This is a challenging aspect of a youth service librarian’s job. what is it that the child is looking for? Children are complex and can be misunderstood which makes them a user group that many librarians do not want to deal with. But I find them fascinating, funny, and incredibly smart. It is important that children are able to receive reference service as well because they have very specific information needs.
There are three basic types of service that they need. help with homework and research, voluntary inquires based on curiosity and assistance with personal problems or issues. This is the dilemma for many librarians because they don’t want to be the teacher or parent helping or doing homework for the children. This as an opportunity because if the child is not getting the help anywhere else this is the librarians opportunity to step in. Librarians are trained and specialized in knowing the tricks to research and assisting patron’s information needs, and it is our duty to assist with homework help. The curiosity questions are a bonus. children have a quest to soak up knowledge because they are growing and being able to satisfy their thirst is rewarding. And assisting children in their personal lives can be tricky, because they will tell you your life story and then some. Librarians need to put their own judgement aside and give the best answer for that situation and if needed talk to the parent or caregiver.
Shenton and Dixson’s “Information Needs: Learning More about What Kids Want, Need, and Expect from Research” explains the types of needs that arise and the variables that effect them. This is crucial to understanding how to do a reference interview with a child because they care about accuracy and urgency as well as adults. But children are different in how they act socially and the types of questions asked. The authors came up with strategies for practice and an important one is to develop questions that are not based on preconceived notions but based on the child’s real needs (Shenton, 26). It is also necessary to have open dialogue with the child patron because that way if the need was not met by certain materials the search can be tried again. This is crucial because some children are shy and will not say so, or they do not even realize they didn’t meet their own need.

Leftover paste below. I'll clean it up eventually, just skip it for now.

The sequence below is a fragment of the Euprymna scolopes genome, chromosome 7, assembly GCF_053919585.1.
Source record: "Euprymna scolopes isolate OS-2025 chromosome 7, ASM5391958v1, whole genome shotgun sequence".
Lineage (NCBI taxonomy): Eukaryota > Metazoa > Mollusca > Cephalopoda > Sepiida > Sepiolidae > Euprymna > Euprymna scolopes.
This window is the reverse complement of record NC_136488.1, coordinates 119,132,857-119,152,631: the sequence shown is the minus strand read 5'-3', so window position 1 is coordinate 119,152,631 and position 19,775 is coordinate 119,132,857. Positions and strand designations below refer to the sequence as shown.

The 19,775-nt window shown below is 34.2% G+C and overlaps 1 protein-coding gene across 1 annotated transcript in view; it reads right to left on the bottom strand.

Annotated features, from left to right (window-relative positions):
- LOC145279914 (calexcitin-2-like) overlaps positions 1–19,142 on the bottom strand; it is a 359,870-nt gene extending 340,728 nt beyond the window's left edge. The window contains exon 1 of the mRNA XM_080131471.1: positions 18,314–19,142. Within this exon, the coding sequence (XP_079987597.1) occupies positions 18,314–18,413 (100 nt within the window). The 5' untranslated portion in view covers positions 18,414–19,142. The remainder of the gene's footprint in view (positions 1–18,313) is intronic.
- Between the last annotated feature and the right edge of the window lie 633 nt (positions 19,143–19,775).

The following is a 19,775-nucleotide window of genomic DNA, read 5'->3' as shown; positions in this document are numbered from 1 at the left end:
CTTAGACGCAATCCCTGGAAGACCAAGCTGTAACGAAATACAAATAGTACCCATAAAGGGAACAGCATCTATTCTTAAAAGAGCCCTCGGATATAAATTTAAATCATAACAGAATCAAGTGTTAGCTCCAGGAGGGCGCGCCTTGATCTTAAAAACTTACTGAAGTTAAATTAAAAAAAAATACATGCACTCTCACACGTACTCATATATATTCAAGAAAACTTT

Children’s reference is rewarding and demanding. Librarians have to know it all and be able to read minds, but not really we can do those things by being friendly, attempting the question wholeheartedly, and knowing the library’s collection.
Shenton, A.K. and P. Dixson, “Information Needs: Learning More about What Kids Want, Need, and Expect from Research.” Children and Libraries 3 (2): 20-28.